WANDER LAND CARDS; emergency supplies for the blizzard
Coping with obstruction of cerebrospinal fluid rotation caused by spinal adhesive arachnoiditis in the thoracic and lumbar spine
There are days when the mind wanders through the OTHER kind of snow…. A simple Wander Land Card can point you in the right direction so you can shovel that junk out of the way.
I agree when Lisa Sonora Beam says, “When you’re in the midst of overwhelm, depression or despair, you can’t logically think yourself out. It’s even harder to take action.”
When significant scarring in the subarachnoid space causes an obstruction to the natural Cerebrospinal Fluid (CSF) rotation, these emotional factors may not be the only thing affecting the ability to act and remain in cognitive control.
The CSF is crucial to the health, well-being, and FUNCTION of the human brain. Fluctuations in CSF levels can impair cognitive ability. Depending on numerous personal medical, mental, and physical variables; this phenomenon can present in different ways for each individual. For arachnoiditis survivors symptoms of CSF obstruction can mimic those seen in cases of CSF Leak, hydrocephalus, and Chiari Malformation even when those specific conditions are NOT present.
After seven years of living with spinal adhesive arachnoiditis, my family has come to recognize when my CSF levels are low. I begin to resemble a ball in a pin ball machine bouncing from one room to the next without ever doing or achieving anything. When I am in a store I go from aisle to aisle without actually picking anything up off the shelf. My conscious sense of purpose becomes scattered. Though I don’t necessarily feel any unusual(for me) specific physical discomfort at this time, it is an indicator that a full pain flare and spinal headache is on the horizon. Even my dog knows when to tell me to go lay down.
What do I do about this?
PREVENTION is KEY. Three hours of vertical time is my limit before these cognitive issues start to snow all over my mission. Anyone who has followed my story knows that I adjust my work stations and schedule to include horizontal time every three hours. I also use an inversion table at least once a day to help restore fluid to its proper location.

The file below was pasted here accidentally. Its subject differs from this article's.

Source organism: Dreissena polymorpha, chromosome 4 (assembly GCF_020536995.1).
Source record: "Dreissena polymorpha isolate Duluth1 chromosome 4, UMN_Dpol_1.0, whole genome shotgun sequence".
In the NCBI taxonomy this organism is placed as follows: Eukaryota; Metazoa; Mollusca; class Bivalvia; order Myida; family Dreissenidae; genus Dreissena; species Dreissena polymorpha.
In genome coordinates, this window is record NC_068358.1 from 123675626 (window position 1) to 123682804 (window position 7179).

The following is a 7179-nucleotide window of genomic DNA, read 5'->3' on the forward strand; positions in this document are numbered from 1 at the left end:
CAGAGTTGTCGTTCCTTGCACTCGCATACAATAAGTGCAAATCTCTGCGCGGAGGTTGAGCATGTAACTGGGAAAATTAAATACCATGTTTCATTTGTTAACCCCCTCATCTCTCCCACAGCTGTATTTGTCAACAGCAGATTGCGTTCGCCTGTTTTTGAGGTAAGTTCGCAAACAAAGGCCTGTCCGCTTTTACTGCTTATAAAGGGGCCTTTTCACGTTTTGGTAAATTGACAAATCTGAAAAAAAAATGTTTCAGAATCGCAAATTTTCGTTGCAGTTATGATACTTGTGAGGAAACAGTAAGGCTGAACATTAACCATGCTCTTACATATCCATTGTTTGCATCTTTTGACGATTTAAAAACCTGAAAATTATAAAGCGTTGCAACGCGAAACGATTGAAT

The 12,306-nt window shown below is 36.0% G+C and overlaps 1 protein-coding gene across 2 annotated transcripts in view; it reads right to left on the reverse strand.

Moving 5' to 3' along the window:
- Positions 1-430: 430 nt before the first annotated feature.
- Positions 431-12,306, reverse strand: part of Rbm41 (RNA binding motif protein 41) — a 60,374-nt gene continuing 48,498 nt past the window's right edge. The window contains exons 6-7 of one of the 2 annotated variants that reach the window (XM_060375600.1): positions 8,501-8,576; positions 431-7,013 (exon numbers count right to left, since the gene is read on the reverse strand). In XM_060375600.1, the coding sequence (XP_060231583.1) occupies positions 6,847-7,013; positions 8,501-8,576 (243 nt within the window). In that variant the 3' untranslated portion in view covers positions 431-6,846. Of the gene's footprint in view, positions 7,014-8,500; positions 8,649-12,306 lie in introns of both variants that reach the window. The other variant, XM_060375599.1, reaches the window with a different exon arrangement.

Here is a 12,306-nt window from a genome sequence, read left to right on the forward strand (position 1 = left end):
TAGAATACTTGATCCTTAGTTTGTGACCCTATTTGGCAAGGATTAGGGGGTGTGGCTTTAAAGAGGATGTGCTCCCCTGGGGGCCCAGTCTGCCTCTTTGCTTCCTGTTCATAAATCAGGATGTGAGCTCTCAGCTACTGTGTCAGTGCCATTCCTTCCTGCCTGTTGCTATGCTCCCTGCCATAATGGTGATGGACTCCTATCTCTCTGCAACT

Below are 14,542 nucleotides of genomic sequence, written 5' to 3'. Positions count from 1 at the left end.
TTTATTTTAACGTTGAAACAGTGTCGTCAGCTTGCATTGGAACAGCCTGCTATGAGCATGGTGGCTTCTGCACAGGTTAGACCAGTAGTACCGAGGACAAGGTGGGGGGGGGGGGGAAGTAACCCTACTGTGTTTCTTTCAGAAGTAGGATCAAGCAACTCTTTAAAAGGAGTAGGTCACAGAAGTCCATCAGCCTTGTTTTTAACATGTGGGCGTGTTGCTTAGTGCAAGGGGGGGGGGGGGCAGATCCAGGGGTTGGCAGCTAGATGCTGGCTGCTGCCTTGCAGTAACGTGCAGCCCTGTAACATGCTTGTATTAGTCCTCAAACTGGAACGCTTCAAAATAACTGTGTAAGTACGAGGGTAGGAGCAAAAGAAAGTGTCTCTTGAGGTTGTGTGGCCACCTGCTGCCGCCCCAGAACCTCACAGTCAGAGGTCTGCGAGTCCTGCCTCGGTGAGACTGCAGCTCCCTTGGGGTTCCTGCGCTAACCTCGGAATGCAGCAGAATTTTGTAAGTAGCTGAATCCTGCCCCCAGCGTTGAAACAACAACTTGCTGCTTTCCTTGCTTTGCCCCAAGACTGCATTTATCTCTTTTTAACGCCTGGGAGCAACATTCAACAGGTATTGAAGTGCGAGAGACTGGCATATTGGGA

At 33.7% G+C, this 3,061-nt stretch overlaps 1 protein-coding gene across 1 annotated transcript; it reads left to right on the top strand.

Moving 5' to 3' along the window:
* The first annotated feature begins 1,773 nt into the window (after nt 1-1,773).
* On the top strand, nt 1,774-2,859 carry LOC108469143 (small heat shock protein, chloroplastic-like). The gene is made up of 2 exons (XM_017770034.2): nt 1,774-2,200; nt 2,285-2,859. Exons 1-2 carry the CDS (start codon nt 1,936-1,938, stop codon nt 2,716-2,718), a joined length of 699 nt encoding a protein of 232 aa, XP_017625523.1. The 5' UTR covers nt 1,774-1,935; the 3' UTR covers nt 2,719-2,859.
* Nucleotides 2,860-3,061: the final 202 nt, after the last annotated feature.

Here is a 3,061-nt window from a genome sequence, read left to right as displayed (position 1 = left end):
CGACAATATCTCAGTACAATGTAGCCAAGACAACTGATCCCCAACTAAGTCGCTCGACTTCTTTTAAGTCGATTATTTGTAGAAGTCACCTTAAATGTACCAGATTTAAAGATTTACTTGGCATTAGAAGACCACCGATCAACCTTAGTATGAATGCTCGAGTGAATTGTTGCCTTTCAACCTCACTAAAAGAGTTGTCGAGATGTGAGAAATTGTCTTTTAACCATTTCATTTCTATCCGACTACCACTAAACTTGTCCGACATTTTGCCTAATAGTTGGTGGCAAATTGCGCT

PLANNING for cluelessness helps…
As my work scope increases for the Art For Arachnoiditis Project and my Studio goals, the brain snow has become increasingly irritating. Last month I created a schedule for myself. This is a very specific schedule that blocks out my time by project and by the hour, to focus on critical tasks of a given day. On clear days I allow fluctuation in this schedule. It is not intended as a restriction or limitation. This schedule serves as a valuable resource on those days that everything looks like a polar bear in a snowstorm. I just know that there was something I wanted to accomplish but CANNOT remember what it was. I keep three copies of the list. One is near my bed so that when I wake up in pain I can remember what I wanted to do today. One is near my PC in my office, and one is near my cot so that I can review when I lay down.
KNOWING what you intended to do, does not mean that you cannot forgive yourself for not being able to do it that day. Personally, I like to remember what it is I am forgiving myself FOR.
Shortly after I privately created this schedule for myself, I received this post from Lisa Sonora Beam. Although the end goal is the same, the way she tells it is much more profound than mine… She refers to what I call my “blizzard list” as her Dark Side of the Moon list.
She says, “make lists for what to do during creative overwhelm and despair”. Even if your mission is NOT an art-related one, I think her description of the purpose of the list and how it works is so much better than anything I could do to explain how meaningful and useful this method is to me. I firmly believe that these concepts and methods are transferrable to any mission.
Did you make a Wander Land Card for yourself? What other ways do you cope with these arachnoiditis Blizzards on the Dark Side of the Moon? Tell us about your experience and methods, and/ or share your images in the comments below.
I am an experienced patient, NOT a medical practitioner. Any medical discussion or references here are based entirely on my own personal experience and are not intended as medical advice or guidance. ALWAYS Seek consultation with a trusted medical professional prior to making any assumptions about diagnosis or changes to treatment.